100 years ago …
In the Friday, Feb. 14, 1913 edition of The Marietta Journal and Courier there was a story about visiting Proctor and Gamble Co. representative A.T. Vickery of Cincinnati. The company, which manufactured Crisco, had Vickery arrange for Mrs. E.S. Siple to conduct a series of cooking lectures and demonstrations at the Auditorium Armory. Siple was also to give away a pound cake each day to one of the ladies in the audience.
Sioux Indian Chief Red Fox, who was playing at the Gem Theatre in Marietta that week, gave the Marietta Boy Scouts a lecture at the Auditorium. The chief had planned to “hit the trail” with the boys, but the rain interfered. However, Chief Red Fox promised that he would be passing through again in June and would try to spend a week with the scouts camping.
Also reported that week was the celebration of Georgia Day by the fourth, fifth, sixth and seventh grades of the Marietta public schools two days before. In Ms. Sena Towers’ classroom the black boards were adorned with the Coat of Arms of Georgia in colored chalk and the State flag was used in decorating. As part of the program, the 60 student class sang “The Red Old Hills of Georgia,” “The Bonnie Blue Flag,” and “We Are Old Time Confederates.”
50 years ago …
Builders of the new Rich’s and Food Fair Shopping center near Smyrna were reported in the Friday, Feb. 8, 1963 MDJ as having received a county permit to build a 70-foot tall sign. The project manager told county zoning officials that they would also get an okay from federal aviation officials to erect the sign and see if they needed to put aircraft warning lights on the sign to alert low-flying planes at night.
Also that day, a Marietta prisoner, who escaped from a city work gang and ran from a pack of bloodhounds and a squad of policemen, was re-captured in a briar patch near the Cobb-Marietta Industrial Park after three hours of searching. It was the second time the prisoner had been chased by police. The man was serving a 148-day sentence on charges of driving through Marietta at a high rate of speed and forcing other cars off the road with police in pursuit.
An increase in C-130 aircraft production at the Lockheed-Georgia Co. in Marietta was also proposed by the U.S. Air Force that day. If approved, production of C-130s would be increased from 12 to 15 per month and continue rising employment at the plant. The workforce there had climbed from 13,000 to 15,000 in the past year due to increased C-130 production and beginning work on the C-141 jet air freighter.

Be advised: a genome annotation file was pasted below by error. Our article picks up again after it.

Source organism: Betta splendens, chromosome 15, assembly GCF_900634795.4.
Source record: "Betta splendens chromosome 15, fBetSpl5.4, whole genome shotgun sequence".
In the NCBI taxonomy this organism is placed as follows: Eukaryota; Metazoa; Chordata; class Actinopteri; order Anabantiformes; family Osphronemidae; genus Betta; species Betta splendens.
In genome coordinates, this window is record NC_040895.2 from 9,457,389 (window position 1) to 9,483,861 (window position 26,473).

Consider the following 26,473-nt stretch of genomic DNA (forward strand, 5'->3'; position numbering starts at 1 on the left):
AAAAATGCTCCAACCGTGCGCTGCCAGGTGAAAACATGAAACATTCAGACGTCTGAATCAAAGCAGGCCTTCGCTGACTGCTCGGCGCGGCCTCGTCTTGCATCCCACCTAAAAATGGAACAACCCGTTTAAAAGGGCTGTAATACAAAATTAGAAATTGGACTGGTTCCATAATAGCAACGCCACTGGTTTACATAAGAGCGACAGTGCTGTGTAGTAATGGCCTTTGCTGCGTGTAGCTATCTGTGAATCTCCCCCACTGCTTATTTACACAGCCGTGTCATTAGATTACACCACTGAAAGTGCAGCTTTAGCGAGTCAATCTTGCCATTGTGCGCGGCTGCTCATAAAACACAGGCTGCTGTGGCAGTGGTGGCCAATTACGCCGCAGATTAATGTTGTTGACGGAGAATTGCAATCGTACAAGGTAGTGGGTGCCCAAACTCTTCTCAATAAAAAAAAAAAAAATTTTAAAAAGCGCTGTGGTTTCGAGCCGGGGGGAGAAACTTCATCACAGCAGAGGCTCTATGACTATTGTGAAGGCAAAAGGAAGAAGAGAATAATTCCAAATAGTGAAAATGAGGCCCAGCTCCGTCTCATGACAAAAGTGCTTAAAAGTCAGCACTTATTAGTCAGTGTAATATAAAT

20 years ago …
Rep. Newt Gingrich, R-east Cobb, in the Tuesday, Feb. 9, 1993 MDJ, was reported as having spoken to members of the Metro Marietta Kiwanis Club at Jimmy’s on the Square. Among the ideas the congressman bounced off the 50 or so members gathered for the meeting was the need for technological advances, liberating small businesses, personal strength and teaching youth the principals of American civilization.
Also that day, a Smyrna man was reported as having escaped uninjured over the weekend when his ultra-light aircraft lost power after takeoff and crashed into the trees about a quarter-mile from a small, private airstrip off Arnold Mill Road in Woodstock. The man received only minor cuts and bruises in the crash, but his Minimax ultra-light plane was destroyed.
Sounding similar to recent events involving two members of the Cobb County Sheriff’s Department working at the county jail, there was a story in the Wednesday, Feb. 10, 1993 paper about a Marietta jailer being charged with sexually assaulting a female inmate at the city jail over the weekend. The inmate had accused the man of raping her in an isolation jail cell.
Another story in that day’s paper reported that the Marietta City Council was considering the approval of a no-smoking policy that would prohibit smoking or chewing tobacco in city-owned or Board of Lights and Water buildings, facilities and vehicles.
More than 50 Georgia House members were reported as having signed a resolution on Friday, Feb. 12, 1993 commending Kentucky Fried Chicken for its efforts to save The Big Chicken on Cobb Parkway, but urged the company to keep with the original model and not a more modern option.
In the Saturday, Feb. 13, 1993 paper, the Cobb-Marietta Coliseum and Exhibit Hall Authority voted 3-2 to change the name in the logo of the county’s new convention center at the Galleria Mall to include the words “Cobb-Atlanta” in small type beneath the convention center’s name, The Galleria Centre. Convention Authority Chairwoman Barbara Williams described the change as an effort to satisfy community sentiment to include Cobb’s name in the county-financed facility and indicated that she wanted the vote to be the authority’s final word on the controversy.
Damon Poirier is the Newsroom Administrator for the Marietta Daily Journal.
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